Next step, use a fruit tray or any curvy bowl, to give these petals their spherical curve.

You will next need to start pasting the petals around the foam ball on a wire/thin stick.

The petals that you have used the veiner on you may paste for the outer layers.

Use your fingers to give curves and slightly roll the edges of the clay rose. Remember that when you do this, the wire meant for the stalk should stay intact. Give this rose flower a painted finish with shades of orange.

Use the rose leaf cutter and cut out stalk pieces. Roll these on to the stalk.

The next step is to create a separate bud, to give it the real look.

Use the leaf cutter and veiner to make the leaves, and fix them to the wire.

Paint them using shades of brown.

Fix this set to the main rose flower stalk. And add the bud to the set.

Fix a bunch of these flowers and place in a vase. Your super real looking rose flowers are ready. And they stay colourful for a long time. Check out Athiya's blog http://athiya.blogspot.in for more of her tutorials. She has incredible craft items one can learn from.

Pictures Courtesy: Athiya Nasreen

Content, re-used with permission from Athiya.

For permission to re-use from this blog, write to: radicreative@gmail.com

Tuesday, November 1

Art with vintage cassette

Remember that time when music to our ears came in the form of little plastic pieces with a tape inside them, to be inserted into a box called the cassette player? That was long before floppy discs and CDs made their way into our lives. Thousands of families still have them in their household storage or lying around, sometimes getting discarded and sometimes crying away in some corner of a shelf. 

I chanced upon a cassette last week and it brought back memories of the hundreds of hours my father and we sisters spent listening to songs - devotional, film, classic and modern. You can turn these cassettes into souvenir art, or simply reuse and repurpose them in some craft. 

I opted for a simple piece of art. You need not make something similar, just try using a cassette in different ways around home.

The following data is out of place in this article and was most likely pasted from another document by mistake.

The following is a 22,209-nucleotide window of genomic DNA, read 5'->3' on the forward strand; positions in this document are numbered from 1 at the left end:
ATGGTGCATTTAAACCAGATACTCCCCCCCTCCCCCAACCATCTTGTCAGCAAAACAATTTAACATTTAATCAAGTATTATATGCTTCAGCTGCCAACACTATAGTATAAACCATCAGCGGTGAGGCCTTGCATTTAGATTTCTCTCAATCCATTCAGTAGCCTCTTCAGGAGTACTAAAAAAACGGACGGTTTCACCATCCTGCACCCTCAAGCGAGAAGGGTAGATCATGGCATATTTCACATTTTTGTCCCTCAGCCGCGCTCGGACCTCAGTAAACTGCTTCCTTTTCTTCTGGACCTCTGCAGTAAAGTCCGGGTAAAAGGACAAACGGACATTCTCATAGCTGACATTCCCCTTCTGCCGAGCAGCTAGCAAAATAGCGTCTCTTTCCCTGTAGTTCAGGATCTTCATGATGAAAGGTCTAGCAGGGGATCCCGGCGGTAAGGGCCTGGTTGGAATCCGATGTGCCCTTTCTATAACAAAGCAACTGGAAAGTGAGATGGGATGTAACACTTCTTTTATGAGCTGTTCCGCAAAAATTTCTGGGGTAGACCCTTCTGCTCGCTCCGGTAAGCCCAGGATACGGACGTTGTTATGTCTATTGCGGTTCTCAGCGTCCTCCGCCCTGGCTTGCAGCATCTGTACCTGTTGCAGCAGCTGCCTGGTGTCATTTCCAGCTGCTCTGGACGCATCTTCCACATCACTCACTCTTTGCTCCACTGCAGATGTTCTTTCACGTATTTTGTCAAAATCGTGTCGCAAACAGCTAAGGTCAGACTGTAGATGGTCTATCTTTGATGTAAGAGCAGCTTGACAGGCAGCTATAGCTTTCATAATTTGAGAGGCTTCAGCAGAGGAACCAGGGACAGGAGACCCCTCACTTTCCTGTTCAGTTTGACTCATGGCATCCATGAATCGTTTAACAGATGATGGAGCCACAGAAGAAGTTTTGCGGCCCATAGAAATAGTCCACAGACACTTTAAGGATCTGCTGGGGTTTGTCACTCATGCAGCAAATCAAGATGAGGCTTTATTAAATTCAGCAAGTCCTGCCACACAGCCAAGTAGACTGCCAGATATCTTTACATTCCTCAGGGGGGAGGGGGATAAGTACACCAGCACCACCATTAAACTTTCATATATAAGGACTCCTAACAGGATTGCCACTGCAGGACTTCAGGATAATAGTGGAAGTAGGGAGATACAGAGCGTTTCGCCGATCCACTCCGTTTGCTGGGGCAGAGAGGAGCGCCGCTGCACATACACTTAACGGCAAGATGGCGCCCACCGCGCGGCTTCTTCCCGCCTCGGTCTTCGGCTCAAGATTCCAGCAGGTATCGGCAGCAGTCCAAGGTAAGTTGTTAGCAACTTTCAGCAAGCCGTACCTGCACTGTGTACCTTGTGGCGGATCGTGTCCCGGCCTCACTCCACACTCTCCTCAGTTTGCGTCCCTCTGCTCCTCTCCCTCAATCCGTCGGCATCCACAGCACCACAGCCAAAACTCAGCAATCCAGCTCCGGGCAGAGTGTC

What you need for this project:

-- acrylic or craft paint in two colours

-- an old cassette or cassette tape

-- paint brushes, one to apply, in size 10, and another with soft bristles in size 2

-- a tissue paper or cloth

-- glue gun

-- an A4 size cardstock in plain colour (I chose the paints and cardstock in earthy tones)

-- optional, is a cup of water, but a squeeze surface for paints is essential

Wipe the cassette tape clean. You will notice there is a sticker in place to mark the contents of the cassette. Make use of it. Read on how.

I painted on the sticker with the brick red paint that I had. You can opt for any colours, even think of making faces on top of these cassettes. Do not aim to be perfect at it.

On a whim, I decided to draw eye-lashes over the two holes that hold its tape. For this I used white colour paint.

And an arch to form its mouth.

The next step was to place it over the cardstock and figure out a way to make it look, good.

My cardboard colour was Camp Green, again an earthy tone. Instead of placing it straight, it helped give it a playful feel by tilting it. I wrote the word `Nostalgia' on it.

All I had to do was, to draw some bubble clouds and place the cassette over a big cloud.

You will need to fix the cassette tape on to the cardstock. I have left it at this for now, but will think of framing it soon.

Make sure you get thick cardstock. You can also stick this up a door or a wall.

Enjoy your memories.

Pics courtesy: Radhika M B

Write to: radicreative@gmail.com for permissions